U.S. Green Building Council
Even though I live in D.C., I often wonder, “What is Congress even fighting over?” It seems like everyone else in the country is asking the same question. This is especially true when our elected officials endlessly debate “jobs.” Aren’t jobs universally supported? Why would anyone be against putting Americans back to work, especially in the industries we know we need to remain competitive? How can everything simultaneously “create millions of jobs” and still be a “job killer”?
In a perfect example of the type of debate I find so confusing, Gregory Korte’s USA Today article explains that House Republicans are expanding their investigations into the Administration’s job programs. They are decrying these programs by pointing to the Department of Labor’s audit results showing that training and job creation numbers are short of their goals as justification to pull the plug.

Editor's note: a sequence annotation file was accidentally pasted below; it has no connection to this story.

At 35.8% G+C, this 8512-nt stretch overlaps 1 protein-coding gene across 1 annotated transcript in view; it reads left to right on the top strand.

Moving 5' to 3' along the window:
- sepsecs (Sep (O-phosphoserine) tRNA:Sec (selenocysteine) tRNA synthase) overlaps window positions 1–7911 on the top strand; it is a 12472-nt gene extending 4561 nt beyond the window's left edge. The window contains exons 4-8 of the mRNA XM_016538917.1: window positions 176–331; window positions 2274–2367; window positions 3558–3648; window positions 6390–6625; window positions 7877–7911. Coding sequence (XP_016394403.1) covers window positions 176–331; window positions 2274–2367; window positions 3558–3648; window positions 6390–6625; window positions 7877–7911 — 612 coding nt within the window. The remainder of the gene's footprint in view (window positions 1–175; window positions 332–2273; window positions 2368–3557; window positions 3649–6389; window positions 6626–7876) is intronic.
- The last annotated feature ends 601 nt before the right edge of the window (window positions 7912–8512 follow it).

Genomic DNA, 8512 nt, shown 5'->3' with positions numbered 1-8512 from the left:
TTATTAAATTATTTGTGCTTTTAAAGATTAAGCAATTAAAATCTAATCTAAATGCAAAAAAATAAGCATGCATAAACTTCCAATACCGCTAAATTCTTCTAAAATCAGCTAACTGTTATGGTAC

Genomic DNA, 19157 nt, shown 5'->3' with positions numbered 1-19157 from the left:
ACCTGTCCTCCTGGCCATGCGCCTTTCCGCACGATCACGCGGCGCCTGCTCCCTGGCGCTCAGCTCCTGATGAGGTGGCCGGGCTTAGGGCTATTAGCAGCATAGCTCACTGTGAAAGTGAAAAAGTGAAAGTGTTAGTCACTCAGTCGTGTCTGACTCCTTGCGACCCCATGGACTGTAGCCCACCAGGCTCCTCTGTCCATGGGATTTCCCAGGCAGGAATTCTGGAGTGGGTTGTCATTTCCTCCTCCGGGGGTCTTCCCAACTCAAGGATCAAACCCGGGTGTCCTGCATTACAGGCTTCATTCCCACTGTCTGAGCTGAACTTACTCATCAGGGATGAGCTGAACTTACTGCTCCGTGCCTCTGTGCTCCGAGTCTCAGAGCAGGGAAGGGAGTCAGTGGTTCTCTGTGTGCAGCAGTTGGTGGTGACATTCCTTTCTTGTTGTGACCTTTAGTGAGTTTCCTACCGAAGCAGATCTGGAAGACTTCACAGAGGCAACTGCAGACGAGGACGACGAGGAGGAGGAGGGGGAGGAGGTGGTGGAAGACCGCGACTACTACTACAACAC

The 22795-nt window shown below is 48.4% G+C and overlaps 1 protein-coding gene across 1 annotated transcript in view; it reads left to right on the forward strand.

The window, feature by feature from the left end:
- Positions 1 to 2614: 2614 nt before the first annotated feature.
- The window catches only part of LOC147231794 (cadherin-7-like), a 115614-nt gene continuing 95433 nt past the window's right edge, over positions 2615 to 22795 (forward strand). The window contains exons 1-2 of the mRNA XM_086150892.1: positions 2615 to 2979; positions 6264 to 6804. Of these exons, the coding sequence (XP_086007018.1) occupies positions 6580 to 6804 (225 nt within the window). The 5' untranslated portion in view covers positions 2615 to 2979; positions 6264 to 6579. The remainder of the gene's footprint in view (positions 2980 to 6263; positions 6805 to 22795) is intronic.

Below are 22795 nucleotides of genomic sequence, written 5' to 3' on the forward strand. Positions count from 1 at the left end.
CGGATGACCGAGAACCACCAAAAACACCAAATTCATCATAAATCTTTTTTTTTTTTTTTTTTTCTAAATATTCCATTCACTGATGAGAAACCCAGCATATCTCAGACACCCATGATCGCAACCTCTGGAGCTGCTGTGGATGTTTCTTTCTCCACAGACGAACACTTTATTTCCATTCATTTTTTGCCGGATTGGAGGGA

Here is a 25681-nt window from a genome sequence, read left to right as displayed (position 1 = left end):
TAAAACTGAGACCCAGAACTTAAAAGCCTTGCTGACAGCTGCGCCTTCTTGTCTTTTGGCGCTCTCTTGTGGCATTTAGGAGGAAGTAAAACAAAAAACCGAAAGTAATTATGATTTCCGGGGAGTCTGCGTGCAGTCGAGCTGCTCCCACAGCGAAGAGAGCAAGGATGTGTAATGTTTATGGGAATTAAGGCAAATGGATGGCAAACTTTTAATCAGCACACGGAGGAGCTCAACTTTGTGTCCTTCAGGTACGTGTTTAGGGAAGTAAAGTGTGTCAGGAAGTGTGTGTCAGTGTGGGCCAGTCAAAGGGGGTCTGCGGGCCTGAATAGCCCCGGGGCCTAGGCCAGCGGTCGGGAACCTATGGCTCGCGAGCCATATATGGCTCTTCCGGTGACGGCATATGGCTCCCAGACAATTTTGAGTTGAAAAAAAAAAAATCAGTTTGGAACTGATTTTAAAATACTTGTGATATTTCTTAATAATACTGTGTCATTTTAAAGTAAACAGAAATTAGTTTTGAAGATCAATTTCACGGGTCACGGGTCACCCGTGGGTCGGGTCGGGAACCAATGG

The Assistant Secretary of Labor, Jane Oates, defends the President’s job program, saying that the numbers used in the audit were out of date and that the program was never designed to yield immediate results. She continues, "It's like coming to me three days after I join Weight Watchers and yelling at me because I didn't lose 62 pounds yet."
The news surrounding green jobs isn’t entirely negative. Reuters found that one of these jobs programs, the Weatherization Assistance Program (WAP) created the second highest number of jobs among Recovery Act programs. By December 2011, the weatherization program had completed 600,000 upgrades, a target met three months ahead of schedule. In addition to jobs and the stimulation of local economies, it is estimated that these 6000,000 homes saved more than $320 million in energy costs in the first year!
Now, let’s return to the unwarranted argument against green jobs programs, and claims that they are not creating enough jobs fast enough. Anything that is too good to be true usually is. If the President’s jobs creation program immediately yielded an astronomical number of jobs, the numbers would likely be unsustainable. We’re looking for long-term, stable employment, not a jobs “bubble.” Contrary to naysayers’ claims, green jobs investment programs are on target and should not be abandoned. Congress needs to stand up for jobs, technology and innovation by facilitating investments in energy efficiency, clean energy and green buildings.